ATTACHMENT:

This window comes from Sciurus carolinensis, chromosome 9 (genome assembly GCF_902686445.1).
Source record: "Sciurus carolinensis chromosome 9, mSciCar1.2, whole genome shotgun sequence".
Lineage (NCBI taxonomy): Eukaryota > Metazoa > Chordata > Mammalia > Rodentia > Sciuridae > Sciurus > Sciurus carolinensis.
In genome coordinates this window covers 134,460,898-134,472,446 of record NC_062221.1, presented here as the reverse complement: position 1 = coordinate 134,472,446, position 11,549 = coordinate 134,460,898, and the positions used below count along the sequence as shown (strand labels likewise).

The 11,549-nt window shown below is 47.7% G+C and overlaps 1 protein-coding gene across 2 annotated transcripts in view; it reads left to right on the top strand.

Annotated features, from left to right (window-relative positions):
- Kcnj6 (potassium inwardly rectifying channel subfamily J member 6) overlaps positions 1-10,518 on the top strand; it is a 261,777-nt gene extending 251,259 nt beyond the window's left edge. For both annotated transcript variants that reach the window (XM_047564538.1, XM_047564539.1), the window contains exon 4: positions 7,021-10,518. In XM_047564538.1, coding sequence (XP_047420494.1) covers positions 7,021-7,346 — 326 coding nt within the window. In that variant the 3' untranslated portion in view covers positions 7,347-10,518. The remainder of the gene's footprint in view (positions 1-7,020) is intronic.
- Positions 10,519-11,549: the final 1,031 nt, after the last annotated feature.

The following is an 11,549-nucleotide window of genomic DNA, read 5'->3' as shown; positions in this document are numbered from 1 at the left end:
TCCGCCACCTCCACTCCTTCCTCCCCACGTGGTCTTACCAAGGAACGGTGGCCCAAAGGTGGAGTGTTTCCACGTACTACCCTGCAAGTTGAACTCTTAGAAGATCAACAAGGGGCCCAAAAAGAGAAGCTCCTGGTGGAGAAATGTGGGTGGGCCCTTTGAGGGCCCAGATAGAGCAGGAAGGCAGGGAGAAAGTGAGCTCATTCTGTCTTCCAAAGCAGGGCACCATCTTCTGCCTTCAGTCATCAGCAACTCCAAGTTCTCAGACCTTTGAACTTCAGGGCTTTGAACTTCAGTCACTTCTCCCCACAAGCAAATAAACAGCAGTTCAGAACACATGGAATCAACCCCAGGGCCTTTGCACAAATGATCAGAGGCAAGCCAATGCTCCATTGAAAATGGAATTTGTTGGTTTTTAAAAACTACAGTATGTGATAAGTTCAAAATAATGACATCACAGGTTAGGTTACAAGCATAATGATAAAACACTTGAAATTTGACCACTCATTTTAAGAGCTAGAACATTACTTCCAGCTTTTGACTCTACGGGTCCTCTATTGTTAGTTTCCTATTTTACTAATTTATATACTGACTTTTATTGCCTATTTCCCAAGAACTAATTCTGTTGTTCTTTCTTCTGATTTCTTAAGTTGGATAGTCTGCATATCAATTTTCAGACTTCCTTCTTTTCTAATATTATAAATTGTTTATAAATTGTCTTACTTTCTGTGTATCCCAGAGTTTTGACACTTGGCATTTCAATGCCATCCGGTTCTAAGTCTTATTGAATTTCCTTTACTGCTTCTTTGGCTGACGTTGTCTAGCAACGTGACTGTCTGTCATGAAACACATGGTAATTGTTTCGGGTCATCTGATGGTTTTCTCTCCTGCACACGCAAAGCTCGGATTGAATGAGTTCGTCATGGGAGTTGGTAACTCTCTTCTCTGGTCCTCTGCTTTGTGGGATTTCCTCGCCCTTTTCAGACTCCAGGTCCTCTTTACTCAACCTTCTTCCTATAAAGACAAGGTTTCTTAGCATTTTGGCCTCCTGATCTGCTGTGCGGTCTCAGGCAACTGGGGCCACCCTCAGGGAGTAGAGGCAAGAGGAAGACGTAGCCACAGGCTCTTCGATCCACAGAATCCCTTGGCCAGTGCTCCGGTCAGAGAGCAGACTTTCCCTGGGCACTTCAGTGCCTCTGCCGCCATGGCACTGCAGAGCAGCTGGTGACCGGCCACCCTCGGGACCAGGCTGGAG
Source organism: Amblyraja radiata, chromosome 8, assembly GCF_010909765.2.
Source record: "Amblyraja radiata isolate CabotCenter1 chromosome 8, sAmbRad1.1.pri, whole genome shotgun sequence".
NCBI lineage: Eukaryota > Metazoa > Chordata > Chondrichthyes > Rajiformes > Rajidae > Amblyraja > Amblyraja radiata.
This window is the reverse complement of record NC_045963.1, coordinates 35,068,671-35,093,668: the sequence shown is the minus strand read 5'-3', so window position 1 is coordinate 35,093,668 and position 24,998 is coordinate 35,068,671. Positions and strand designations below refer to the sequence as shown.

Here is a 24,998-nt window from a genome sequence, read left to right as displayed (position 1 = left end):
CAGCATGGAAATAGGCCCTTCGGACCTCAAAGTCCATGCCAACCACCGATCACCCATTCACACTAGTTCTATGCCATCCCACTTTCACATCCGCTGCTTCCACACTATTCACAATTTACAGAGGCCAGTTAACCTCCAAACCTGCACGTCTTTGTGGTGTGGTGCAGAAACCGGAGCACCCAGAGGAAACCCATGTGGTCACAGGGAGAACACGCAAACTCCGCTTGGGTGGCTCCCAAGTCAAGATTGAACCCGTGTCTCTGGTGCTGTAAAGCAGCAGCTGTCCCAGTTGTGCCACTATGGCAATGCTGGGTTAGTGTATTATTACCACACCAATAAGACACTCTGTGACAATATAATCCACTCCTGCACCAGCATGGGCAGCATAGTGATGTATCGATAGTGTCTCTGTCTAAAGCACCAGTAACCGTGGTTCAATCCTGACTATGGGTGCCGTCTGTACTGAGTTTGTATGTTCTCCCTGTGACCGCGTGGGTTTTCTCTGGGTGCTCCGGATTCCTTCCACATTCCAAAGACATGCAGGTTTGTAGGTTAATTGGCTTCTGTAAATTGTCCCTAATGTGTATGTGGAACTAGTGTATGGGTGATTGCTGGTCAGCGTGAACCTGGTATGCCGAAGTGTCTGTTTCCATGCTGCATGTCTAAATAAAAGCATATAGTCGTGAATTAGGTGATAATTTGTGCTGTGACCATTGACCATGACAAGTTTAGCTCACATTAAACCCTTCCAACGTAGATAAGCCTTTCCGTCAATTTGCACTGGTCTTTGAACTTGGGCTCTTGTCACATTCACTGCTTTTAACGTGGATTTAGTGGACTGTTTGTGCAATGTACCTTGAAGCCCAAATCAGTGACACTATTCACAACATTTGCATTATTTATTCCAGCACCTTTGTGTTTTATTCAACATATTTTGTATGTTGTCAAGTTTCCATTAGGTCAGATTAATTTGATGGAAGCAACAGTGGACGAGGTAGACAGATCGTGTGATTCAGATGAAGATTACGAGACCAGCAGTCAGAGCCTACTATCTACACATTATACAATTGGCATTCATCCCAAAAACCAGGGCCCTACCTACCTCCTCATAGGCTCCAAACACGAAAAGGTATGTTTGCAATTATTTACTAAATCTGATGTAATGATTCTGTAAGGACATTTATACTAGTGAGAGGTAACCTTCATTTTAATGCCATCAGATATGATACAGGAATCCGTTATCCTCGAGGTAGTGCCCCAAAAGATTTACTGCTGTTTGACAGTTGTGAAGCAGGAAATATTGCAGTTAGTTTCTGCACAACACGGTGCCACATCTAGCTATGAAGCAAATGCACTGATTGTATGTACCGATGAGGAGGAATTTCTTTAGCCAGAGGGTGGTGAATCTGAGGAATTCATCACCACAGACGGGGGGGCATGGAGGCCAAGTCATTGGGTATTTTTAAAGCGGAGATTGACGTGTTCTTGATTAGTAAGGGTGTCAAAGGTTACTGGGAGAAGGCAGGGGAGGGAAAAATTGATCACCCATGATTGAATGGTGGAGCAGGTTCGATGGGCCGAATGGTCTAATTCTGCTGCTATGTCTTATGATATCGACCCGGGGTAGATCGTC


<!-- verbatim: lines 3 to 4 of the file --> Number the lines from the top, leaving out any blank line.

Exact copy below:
Lineage (NCBI taxonomy): Eukaryota > Metazoa > Chordata > Mammalia > Rodentia > Sciuridae > Sciurus > Sciurus carolinensis.
In genome coordinates this window covers 134,460,898-134,472,446 of record NC_062221.1, presented here as the reverse complement: position 1 = coordinate 134,472,446, position 11,549 = coordinate 134,460,898, and the positions used below count along the sequence as shown (strand labels likewise).